10 must know find and replace command in UNIX

 

In Unix often we are asked to perform certain things which requires us to find a particular pattern and then to play or manipulate that particular pattern, so now today let us learn how to be a master in that. The list here present 10 must know find and replace command in Unix with explanation.

1. Finding any extension files:

Our first example is how to find a set of files and then play with the files, to play we mean to manipulate the files. The first example deals with finding files which are older than certain time or heavier than certain, we do this most often with log files. Now lets find files which are 15 days old.

We can find files with any extension with *.* feature and then we can find with respect to what option we use with it, for example we will use the mtime option here, mtime is for modification time.

find *.* -mtime -15

find does the recursive search as well via find / -name file name we know that / searches from the root.

2. Finding particular set of files:

find . -name “*.c” -print.

. (dot) searches in current directory and will give relative path.*.c will give only the c extension files. Finding files which are one year old will be found by the below command, so the files which are not accessed from a year will be as below.

3. Finding old files with access time:

Find $HOME will search in the home directory

find /home -atime +365 -print

4. Finding and  negating:

Now the below command will select everything but the c files, so this option negate what we specify and find everything other than that.

find .! -name “*.c” -print

5. Other options in Find:

Now we can also use options with the find command. For example the size option will find the files in order of its size, the inum with the inode number details and type f with finding only the files. Example :

-size +2048 ;    -inum 12345 ;    -type f.

6. Deleting old files:

Now as we have already found out the files we will play with them, lets delete them first. This will be majorly helpful when we want to delete the old logs which are a month old. In this example we are deleting files older than 15 days.

find *.* -mtime -15 -exec rm -rf {}\;

7. Finding a pattern:

Now if we want to find a particular pattern in all files using the find command we can certainly use it to our ease. In the below example we will find the pattern sheron.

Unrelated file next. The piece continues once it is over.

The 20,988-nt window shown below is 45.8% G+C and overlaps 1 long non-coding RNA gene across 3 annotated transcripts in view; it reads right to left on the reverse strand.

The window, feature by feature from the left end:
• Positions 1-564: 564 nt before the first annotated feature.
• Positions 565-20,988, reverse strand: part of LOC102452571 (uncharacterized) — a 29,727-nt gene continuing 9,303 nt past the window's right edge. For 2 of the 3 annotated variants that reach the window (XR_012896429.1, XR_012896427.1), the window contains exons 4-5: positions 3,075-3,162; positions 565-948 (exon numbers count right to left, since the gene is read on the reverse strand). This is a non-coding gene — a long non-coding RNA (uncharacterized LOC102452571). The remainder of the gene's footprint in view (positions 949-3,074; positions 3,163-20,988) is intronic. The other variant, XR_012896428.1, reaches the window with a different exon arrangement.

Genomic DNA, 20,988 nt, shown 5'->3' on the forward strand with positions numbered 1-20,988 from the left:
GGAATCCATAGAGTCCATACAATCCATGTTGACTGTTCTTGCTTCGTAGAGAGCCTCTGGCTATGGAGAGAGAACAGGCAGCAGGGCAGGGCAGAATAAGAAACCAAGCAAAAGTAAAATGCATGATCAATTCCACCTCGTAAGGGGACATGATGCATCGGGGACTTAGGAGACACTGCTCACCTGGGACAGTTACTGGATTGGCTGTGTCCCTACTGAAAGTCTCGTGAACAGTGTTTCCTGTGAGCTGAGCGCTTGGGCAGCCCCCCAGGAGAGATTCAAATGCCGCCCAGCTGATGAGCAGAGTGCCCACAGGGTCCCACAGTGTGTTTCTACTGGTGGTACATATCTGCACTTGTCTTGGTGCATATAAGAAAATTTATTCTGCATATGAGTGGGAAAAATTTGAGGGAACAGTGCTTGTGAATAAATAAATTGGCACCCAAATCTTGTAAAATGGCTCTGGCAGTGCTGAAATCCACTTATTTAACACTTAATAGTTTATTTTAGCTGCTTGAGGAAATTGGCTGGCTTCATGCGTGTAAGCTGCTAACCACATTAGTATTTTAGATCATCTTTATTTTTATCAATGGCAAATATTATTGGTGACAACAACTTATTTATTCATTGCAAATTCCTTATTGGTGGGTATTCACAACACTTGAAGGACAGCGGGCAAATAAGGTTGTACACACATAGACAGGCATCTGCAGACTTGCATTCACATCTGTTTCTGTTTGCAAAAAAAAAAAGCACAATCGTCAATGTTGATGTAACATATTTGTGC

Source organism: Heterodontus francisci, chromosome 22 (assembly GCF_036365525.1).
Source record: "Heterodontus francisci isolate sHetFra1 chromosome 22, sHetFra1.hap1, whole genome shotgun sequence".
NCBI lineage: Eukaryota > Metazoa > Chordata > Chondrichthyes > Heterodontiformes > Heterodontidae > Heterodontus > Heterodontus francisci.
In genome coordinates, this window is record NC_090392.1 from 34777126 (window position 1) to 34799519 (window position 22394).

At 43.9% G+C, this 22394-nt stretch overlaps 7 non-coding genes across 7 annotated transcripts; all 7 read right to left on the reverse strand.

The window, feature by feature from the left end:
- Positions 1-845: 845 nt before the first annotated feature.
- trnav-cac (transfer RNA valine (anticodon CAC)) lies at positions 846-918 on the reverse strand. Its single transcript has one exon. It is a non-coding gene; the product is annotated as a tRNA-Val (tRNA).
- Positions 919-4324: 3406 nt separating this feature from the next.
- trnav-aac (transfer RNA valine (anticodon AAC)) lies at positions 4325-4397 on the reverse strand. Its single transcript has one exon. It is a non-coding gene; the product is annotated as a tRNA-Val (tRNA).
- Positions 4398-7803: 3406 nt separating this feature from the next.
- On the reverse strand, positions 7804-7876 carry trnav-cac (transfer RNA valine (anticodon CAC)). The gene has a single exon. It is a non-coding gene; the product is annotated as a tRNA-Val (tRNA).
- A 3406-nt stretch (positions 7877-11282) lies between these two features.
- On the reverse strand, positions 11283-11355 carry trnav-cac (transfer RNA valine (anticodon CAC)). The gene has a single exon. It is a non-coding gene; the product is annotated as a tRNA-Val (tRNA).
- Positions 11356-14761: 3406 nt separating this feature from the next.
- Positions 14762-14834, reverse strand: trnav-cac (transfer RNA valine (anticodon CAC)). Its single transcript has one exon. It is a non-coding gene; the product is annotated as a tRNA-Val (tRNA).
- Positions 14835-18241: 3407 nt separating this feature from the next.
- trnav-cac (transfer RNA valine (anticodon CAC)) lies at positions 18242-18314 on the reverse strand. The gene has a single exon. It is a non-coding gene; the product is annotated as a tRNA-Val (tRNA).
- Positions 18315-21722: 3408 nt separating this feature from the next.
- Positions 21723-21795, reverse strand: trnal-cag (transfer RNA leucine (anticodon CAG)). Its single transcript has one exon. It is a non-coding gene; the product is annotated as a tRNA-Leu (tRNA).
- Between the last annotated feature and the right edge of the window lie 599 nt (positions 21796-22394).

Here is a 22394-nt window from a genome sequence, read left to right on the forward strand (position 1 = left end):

find . -type f -exec grep “sheron” {} \; -print

8. Finding and replacing:

Now we can replace the pattern we have found with multiple options, one of them is using perl. In the below example we will replace the pattern sheron with pattern gerard using perl.

find /path/to/start/from/ -type f | xargs perl -pi -e ‘s/sheron/gerard/g’

9. Finding and replacing in multiple files:

The below example finds the pattern sheron in all text files and then in all those files replaces the pattern sheron with the pattern gerard with the use of strean editor. The grep -il statement finds all instances of gerard in files ending in txt and i = ignore case, l = only list the filename. The file names are passed to sed, which runs a regular expression to change all instances of sheron to gerard. Since sed doesn’t overwrite a file, I redirected the output to a temp file and then renamed it back to the original file name.

#!/bin/sh
for file in $(grep -il “Sheron” *.txt)
do
sed -e “s/Sheron/Gerard/ig” $file > /tmp/tempfile.tmp
mv /tmp/tempfile.tmp $file
done.

10. Deleting the carrot M character:

Now our very own find can also be used to t replace ^M character which is introduced in our files when we export files from windows to Unix. Now the below example uses a simple loop to do the same.

for i in `find . -type f` ; do dos2unix $i $i; done

Enjoy playing with files and patterns

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How to setup Boot password protection for Grub2 Entries

Since Ubuntu 9.10 uses Grub2 as default boot loader,we cannot use the previous way to set password protection for grub entries.Grub 2 currently supports unencrypted password protection. Encrypted password protection using PBKDF2, as well as password scripting, is currently under development.
This post comes from Ubuntuforums and shows how to set up basic password protection. No user will be able to access the system unless the designated username and password specified in /etc/grub.d/00_header are entered.

Notes: